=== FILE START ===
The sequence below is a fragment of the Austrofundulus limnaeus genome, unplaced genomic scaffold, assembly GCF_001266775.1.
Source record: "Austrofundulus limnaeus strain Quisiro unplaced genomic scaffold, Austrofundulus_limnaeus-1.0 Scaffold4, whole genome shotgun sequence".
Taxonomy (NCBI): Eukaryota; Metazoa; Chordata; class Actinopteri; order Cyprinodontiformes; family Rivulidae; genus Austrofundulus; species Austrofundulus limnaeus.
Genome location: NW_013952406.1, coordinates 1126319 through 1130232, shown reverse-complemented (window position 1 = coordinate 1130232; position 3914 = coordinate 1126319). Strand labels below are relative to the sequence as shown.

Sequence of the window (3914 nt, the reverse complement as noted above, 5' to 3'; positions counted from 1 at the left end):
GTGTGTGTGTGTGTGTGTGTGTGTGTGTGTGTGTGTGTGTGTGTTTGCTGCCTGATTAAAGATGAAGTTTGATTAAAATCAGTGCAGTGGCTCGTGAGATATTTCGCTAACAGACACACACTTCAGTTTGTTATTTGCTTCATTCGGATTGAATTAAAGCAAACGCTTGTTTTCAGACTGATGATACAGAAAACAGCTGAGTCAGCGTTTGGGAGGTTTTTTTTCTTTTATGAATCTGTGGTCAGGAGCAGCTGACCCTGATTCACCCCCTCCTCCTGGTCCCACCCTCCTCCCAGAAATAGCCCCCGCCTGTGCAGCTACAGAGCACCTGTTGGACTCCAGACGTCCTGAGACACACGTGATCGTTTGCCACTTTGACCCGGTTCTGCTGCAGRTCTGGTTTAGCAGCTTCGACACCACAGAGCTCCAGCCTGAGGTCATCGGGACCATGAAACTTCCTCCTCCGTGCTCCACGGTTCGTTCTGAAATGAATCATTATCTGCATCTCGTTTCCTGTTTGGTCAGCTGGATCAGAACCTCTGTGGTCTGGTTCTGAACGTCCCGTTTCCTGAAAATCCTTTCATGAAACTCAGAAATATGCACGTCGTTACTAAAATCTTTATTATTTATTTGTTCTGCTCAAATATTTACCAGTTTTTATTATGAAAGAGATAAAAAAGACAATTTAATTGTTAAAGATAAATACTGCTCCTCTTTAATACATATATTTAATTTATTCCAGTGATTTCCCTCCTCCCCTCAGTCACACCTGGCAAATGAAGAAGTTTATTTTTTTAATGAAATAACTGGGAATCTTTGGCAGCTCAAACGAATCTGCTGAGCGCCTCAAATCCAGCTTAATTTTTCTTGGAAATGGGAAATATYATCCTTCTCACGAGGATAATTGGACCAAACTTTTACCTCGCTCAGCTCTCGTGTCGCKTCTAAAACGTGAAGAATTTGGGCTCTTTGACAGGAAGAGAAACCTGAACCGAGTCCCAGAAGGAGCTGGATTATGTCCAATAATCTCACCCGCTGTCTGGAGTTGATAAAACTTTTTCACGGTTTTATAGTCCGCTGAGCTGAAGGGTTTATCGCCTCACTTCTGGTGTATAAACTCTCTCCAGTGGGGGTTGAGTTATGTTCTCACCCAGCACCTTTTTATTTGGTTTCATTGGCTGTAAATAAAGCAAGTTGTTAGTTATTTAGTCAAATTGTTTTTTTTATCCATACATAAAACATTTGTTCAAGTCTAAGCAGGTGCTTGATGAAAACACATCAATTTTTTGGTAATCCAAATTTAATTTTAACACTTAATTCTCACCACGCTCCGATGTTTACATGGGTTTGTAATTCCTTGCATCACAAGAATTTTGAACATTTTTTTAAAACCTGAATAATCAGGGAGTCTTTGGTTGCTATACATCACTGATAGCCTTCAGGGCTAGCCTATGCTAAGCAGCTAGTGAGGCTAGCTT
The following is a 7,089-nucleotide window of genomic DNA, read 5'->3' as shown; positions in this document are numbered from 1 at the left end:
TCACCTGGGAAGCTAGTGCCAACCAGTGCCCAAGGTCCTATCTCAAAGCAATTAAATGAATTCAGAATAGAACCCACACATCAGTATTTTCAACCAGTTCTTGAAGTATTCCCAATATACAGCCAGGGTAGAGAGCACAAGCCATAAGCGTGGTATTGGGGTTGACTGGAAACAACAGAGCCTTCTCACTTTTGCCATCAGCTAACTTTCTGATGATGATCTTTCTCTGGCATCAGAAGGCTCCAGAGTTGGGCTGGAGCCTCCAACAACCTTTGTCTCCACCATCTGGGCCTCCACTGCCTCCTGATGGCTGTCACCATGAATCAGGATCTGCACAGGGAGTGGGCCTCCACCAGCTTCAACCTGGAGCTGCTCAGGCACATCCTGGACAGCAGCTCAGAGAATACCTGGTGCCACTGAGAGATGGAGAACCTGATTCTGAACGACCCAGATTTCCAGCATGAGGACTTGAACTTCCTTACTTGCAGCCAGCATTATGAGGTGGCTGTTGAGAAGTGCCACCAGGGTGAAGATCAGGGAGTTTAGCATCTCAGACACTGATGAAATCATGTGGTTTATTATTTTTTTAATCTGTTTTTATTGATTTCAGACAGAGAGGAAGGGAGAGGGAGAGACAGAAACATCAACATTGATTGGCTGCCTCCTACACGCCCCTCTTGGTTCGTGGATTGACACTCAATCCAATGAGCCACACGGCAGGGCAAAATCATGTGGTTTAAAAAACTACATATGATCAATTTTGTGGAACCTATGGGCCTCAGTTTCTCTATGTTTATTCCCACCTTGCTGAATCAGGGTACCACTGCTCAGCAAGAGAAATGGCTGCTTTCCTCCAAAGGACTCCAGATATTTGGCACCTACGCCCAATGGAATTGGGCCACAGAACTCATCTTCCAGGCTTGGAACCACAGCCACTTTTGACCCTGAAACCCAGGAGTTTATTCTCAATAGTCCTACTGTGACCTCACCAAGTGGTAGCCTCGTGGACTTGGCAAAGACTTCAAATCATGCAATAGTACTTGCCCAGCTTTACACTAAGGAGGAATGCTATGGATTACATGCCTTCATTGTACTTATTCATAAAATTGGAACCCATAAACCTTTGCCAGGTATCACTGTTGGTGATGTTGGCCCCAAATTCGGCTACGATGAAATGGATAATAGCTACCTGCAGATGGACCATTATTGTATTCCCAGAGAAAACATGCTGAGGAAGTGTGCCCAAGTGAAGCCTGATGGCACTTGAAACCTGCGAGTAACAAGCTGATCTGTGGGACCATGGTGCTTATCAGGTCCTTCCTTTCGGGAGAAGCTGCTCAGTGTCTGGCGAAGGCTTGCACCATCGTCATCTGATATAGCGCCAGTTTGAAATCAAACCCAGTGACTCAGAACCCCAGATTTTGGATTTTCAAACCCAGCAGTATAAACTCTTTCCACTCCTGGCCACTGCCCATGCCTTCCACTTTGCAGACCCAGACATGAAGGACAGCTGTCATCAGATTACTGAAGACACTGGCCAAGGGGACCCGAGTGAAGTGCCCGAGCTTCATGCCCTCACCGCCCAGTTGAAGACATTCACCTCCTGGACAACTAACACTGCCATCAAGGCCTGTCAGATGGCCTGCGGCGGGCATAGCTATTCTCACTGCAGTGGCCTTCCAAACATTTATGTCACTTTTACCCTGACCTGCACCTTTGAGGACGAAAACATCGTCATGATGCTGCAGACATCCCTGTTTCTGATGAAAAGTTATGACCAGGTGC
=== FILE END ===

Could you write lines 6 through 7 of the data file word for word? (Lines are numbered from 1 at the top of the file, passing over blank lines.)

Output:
GTGTGTGTGTGTGTGTGTGTGTGTGTGTGTGTGTGTGTGTGTGTTTGCTGCCTGATTAAAGATGAAGTTTGATTAAAATCAGTGCAGTGGCTCGTGAGATATTTCGCTAACAGACACACACTTCAGTTTGTTATTTGCTTCATTCGGATTGAATTAAAGCAAACGCTTGTTTTCAGACTGATGATACAGAAAACAGCTGAGTCAGCGTTTGGGAGGTTTTTTTTCTTTTATGAATCTGTGGTCAGGAGCAGCTGACCCTGATTCACCCCCTCCTCCTGGTCCCACCCTCCTCCCAGAAATAGCCCCCGCCTGTGCAGCTACAGAGCACCTGTTGGACTCCAGACGTCCTGAGACACACGTGATCGTTTGCCACTTTGACCCGGTTCTGCTGCAGRTCTGGTTTAGCAGCTTCGACACCACAGAGCTCCAGCCTGAGGTCATCGGGACCATGAAACTTCCTCCTCCGTGCTCCACGGTTCGTTCTGAAATGAATCATTATCTGCATCTCGTTTCCTGTTTGGTCAGCTGGATCAGAACCTCTGTGGTCTGGTTCTGAACGTCCCGTTTCCTGAAAATCCTTTCATGAAACTCAGAAATATGCACGTCGTTACTAAAATCTTTATTATTTATTTGTTCTGCTCAAATATTTACCAGTTTTTATTATGAAAGAGATAAAAAAGACAATTTAATTGTTAAAGATAAATACTGCTCCTCTTTAATACATATATTTAATTTATTCCAGTGATTTCCCTCCTCCCCTCAGTCACACCTGGCAAATGAAGAAGTTTATTTTTTTAATGAAATAACTGGGAATCTTTGGCAGCTCAAACGAATCTGCTGAGCGCCTCAAATCCAGCTTAATTTTTCTTGGAAATGGGAAATATYATCCTTCTCACGAGGATAATTGGACCAAACTTTTACCTCGCTCAGCTCTCGTGTCGCKTCTAAAACGTGAAGAATTTGGGCTCTTTGACAGGAAGAGAAACCTGAACCGAGTCCCAGAAGGAGCTGGATTATGTCCAATAATCTCACCCGCTGTCTGGAGTTGATAAAACTTTTTCACGGTTTTATAGTCCGCTGAGCTGAAGGGTTTATCGCCTCACTTCTGGTGTATAAACTCTCTCCAGTGGGGGTTGAGTTATGTTCTCACCCAGCACCTTTTTATTTGGTTTCATTGGCTGTAAATAAAGCAAGTTGTTAGTTATTTAGTCAAATTGTTTTTTTTATCCATACATAAAACATTTGTTCAAGTCTAAGCAGGTGCTTGATGAAAACACATCAATTTTTTGGTAATCCAAATTTAATTTTAACACTTAATTCTCACCACGCTCCGATGTTTACATGGGTTTGTAATTCCTTGCATCACAAGAATTTTGAACATTTTTTTAAAACCTGAATAATCAGGGAGTCTTTGGTTGCTATACATCACTGATAGCCTTCAGGGCTAGCCTATGCTAAGCAGCTAGTGAGGCTAGCTT
The following is a 7,089-nucleotide window of genomic DNA, read 5'->3' as shown; positions in this document are numbered from 1 at the left end: